Ah, it’s that time of year we all look forward to – the time of year when the Fayetteville City Council decides who gets to administer the public access channel for the next year – two years – three years – what-have-you. It’s all sort of boilerplate, unless – and until – you have the eventual inclusion of folks who don’t think the city should be in the business of providing such a channel to its citizens in the first place.
I mean, just look at some of the people who come in the doors!
And some of the programming? Well, some of it might please the folks at the Chamber of Commerce, but some of the other stuff? Gimme a break!
And then, of course, there is the “infighting” that one hears about from time to time, the political upheavals. Is it seemly for the City of Fayetteville to contract with an organization which is prone to such high emotion?
This is a canard, pure and simple, as well as being rank hypocrisy. Many of the ones pointing their fingers at C.A.T. (And before that it was Fayetteville Open Channel) are well aware of the political battles in almost every non-profit.
In 20 years of either being involved with non-profits or writing about them (or doing shows about them), I can pretty much tell you that what people see at the rare board meeting or two at C.A.T. is hardly a rare occurrence in such a world.
The grim truth about most C.A.T. board and committee meetings is this – they are pretty damned dull to watch, as is the case with most non-profits.
Occasionally there are internal conflicts, which are played out for all the world to see. Then folks get to act like small-town librarians, looking down their noses, waving their fingers, and saying “Shush!”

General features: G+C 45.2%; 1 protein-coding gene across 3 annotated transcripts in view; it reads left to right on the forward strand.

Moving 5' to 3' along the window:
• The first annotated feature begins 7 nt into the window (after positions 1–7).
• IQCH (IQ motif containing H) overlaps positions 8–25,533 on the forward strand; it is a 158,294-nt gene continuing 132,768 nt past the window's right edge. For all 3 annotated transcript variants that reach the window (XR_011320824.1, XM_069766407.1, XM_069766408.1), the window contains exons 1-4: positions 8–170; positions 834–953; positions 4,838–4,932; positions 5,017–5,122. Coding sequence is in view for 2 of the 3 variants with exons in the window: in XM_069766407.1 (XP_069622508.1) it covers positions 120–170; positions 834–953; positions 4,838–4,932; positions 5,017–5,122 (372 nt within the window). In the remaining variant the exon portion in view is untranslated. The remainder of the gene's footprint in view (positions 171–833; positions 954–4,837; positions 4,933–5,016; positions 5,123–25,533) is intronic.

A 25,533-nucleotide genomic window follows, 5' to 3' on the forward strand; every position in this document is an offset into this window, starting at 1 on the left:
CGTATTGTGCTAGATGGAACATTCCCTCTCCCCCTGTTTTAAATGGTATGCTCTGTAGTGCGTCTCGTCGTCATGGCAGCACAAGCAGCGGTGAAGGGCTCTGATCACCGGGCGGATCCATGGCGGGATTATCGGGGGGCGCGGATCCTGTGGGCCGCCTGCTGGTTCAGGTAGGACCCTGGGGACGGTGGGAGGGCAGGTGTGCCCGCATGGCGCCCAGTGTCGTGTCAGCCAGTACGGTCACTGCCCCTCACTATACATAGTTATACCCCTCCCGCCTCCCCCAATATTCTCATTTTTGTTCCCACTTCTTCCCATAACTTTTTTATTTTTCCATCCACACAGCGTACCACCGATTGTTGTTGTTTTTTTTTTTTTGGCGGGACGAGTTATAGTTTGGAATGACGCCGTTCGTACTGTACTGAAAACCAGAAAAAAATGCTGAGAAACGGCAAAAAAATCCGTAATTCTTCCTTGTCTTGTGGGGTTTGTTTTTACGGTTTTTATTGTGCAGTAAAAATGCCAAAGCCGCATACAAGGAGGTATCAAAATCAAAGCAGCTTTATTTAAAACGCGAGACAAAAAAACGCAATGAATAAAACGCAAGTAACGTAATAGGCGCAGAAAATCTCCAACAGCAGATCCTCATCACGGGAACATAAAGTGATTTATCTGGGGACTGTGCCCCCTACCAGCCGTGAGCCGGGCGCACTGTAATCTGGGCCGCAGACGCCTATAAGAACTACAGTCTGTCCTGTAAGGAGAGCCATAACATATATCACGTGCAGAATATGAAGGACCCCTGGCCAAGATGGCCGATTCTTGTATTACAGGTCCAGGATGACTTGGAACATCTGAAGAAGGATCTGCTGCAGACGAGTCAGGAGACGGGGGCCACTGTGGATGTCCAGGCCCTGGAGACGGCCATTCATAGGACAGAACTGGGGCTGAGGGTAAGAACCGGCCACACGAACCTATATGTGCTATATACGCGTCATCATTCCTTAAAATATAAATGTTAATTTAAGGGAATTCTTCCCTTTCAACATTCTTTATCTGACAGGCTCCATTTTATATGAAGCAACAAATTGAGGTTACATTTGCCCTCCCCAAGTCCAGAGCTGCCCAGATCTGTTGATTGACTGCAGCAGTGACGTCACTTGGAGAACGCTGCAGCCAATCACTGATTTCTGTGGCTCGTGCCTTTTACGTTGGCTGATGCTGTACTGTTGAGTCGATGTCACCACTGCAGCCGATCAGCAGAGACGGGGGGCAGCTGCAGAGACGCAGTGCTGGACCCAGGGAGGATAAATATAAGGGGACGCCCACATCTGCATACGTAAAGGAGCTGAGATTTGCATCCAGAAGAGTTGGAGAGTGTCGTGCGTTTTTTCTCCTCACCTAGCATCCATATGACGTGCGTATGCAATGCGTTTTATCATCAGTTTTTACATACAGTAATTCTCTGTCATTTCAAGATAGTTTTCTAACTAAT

“You don’t hear about this sort of thing at other non-profits,” someone will say.
Ah, so true. I wonder why that is. Wait – I know the answer! And it’s one that even the most hypocritical of C.A.T.’s critics is aware of, but will rarely acknowledge:
C.A.T. board meetings have cameras in the room. Other non-profits don’t.
When the occasional dust-up happens at C.A.T., it’s played out in living color, right in front of the world. Eventually a reporter – usually a few days or even weeks after the fact – gets wind of it, and covers the story.
Scathing editorials are written.
I’ve been to board and committee meetings at other non-profits where it looked like violence might break out at any second. There was one board in town – which accomplished much good work – in which power shifted every few months depending upon who you were sleeping with at any particular point.
And then there are the boards who simply lose their sense of purpose, and sort of forget why they are meeting in the first place. Some simply can’t agree on anything anymore, and they just sort of drift away with the wind.
The Non-Profit Highway is littered with the corpses of these organizations, once so proud, so influential, so respected.
That hasn’t happened to public access in Fayetteville – even during the Great Access War, people remembered what was important to them, and when the dust cleared, everyone worked together, and public access in Fayetteville is stronger than it has ever been.
Maybe instead of whining about institutional arguments, some of those who claim to worry about it should instead be asking C.A.T. how they manage to work out their differences?
How does an organization seemingly come close to the brink, and yet rise up again?
For 30 years public access has survived in Fayetteville because of the passion of those involved. And yes, sometimes that passion spills over into the rare (try watching monthly board meetings and you’ll see how rare it really is) board meeting, but at the end of the day, those involved know what is truly important, and wounds are healed, and folks work together.
I’ve seen far too many non-profits where that simply hasn’t been the case.
Maybe instead of finger-wagging and folks (who know better) casting aspersions on C.A.T., people should be asking them to write a survival manual.
Quote of the Day
Our liberty cannot be guarded but by the freedom of the press” —Thomas Jefferson to John Jay, 1786
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